12 May 2015

Update on future housing position for Leeds

Leeds City Council is set to continue its current policy on future housing provision for the city following a considered analysis of recently-released new government figures.

The council carried out the analysis following Office for National Statistics (ONS) figures released by the Department for Communities and Local Government in February which projected the number of households in Leeds is to rise by 44,500 from 2012 to 2028, compared to the net 70,000 new homes identified by the council’s Core Strategy as needing to be provided over the same period.

A report on the issue is to be discussed by the council’s development plan panel at Civic Hall next week (May 19), setting out the implications of the figures and recommending continuing the policy as planned, but also continuing to evaluate any new figures as they are released with the council committed to reviewing the 70,000 Core Strategy figure within three years.

Preparations will also continue on the draft Site Allocations Plan identifying areas for possible housing development across Leeds to go out to public consultation in the autumn.

The following considerations have been made in the report and in analysing the ONS figures:

- As per the government’s national planning guidance, the ONS figures from 2012 which project significantly lower housing need than 70,000 new homes are base figures only which do not take into account a range of factors. These include housing demand generated by future economic growth and job creation, with Leeds expected to generate 56,000 new jobs by 2031 due to the strength of the city’s economy and its role at the heart of the Leeds City Region.

- Officer analysis of the latest evidence suggests that when economic growth is taken into account figures are more likely to be in the region of 60,000 new homes, but this doesn’t include the additional need to provide more affordable homes or factoring in other elements such as children living at home with their parents or sharing with friends.

- The latest ONS figures are based on the assumption that demographics and trends from 2007-12 will be repeated up to 2028. This was a period of recession when housebuilding slowed considerably. Due to the economic recovery and expected continued growth in Leeds household formation is expected to increase and the housing industry is expected to operate at a significantly higher level of productivity.

- The council’s net figure of 70,000 new homes needing to be provided was endorsed in 2014 by government inspector Mr Anthony Thickett after a lengthy public examination. During that process the council did express concerns around a slowing of projected household growth but Mr Thickett was not minded to lower the housing requirement because of his concerns at projecting forward the impacts of the recession.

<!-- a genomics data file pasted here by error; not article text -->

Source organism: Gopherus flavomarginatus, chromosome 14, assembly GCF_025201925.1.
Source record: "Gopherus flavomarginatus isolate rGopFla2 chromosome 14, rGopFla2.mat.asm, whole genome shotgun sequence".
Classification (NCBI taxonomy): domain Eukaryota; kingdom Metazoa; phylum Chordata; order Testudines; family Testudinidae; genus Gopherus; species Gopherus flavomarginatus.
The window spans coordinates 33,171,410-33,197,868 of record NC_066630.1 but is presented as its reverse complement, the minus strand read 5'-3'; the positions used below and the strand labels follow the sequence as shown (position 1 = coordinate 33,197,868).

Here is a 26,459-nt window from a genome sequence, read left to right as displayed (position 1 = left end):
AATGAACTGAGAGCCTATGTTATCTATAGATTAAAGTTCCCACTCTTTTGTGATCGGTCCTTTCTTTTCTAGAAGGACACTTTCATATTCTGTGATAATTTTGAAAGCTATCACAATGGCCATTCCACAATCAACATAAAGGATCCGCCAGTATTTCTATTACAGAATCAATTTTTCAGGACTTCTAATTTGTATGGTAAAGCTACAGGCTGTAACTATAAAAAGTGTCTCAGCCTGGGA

- The council is committed to reviewing its housing policy in terms of need within the first three years of the Core Strategy which was approved last year. 

- The council’s plans include three phases of housing development up to 2028, with priority areas being released first those supporting regeneration, making best use of infrastructure or providing new services such as schools and with the aim of encouraging the use of brownfield land and limiting the release of greenfield sites.

- The approved Core Strategy provides a level of protection for the countryside which would be removed if the process was to be halted or reversed.

Leeds City Council executive member for neighbourhoods, planning and personnel Councillor Peter Gruen said:

“As we said when the ONS figures came out, we would look at them and take action if we think it is necessary. Having done so we do not feel halting the process, which would have major implications for housing in Leeds in terms of leaving the countryside immediately vulnerable, is justified at this time but we will continue to monitor the situation.

“We do have flexibility and options in terms of phasing and with the Site Allocations process, while we are firmly committed to a review of the overall 70,000 figure within three years as the economy continues to recover. So this is the most prudent and responsible approach to delivering the appropriate levels of new housing we need as a city.”

To see the full report to be discussed by the development plan panel, visit http://bit.ly/1cJ3kdL


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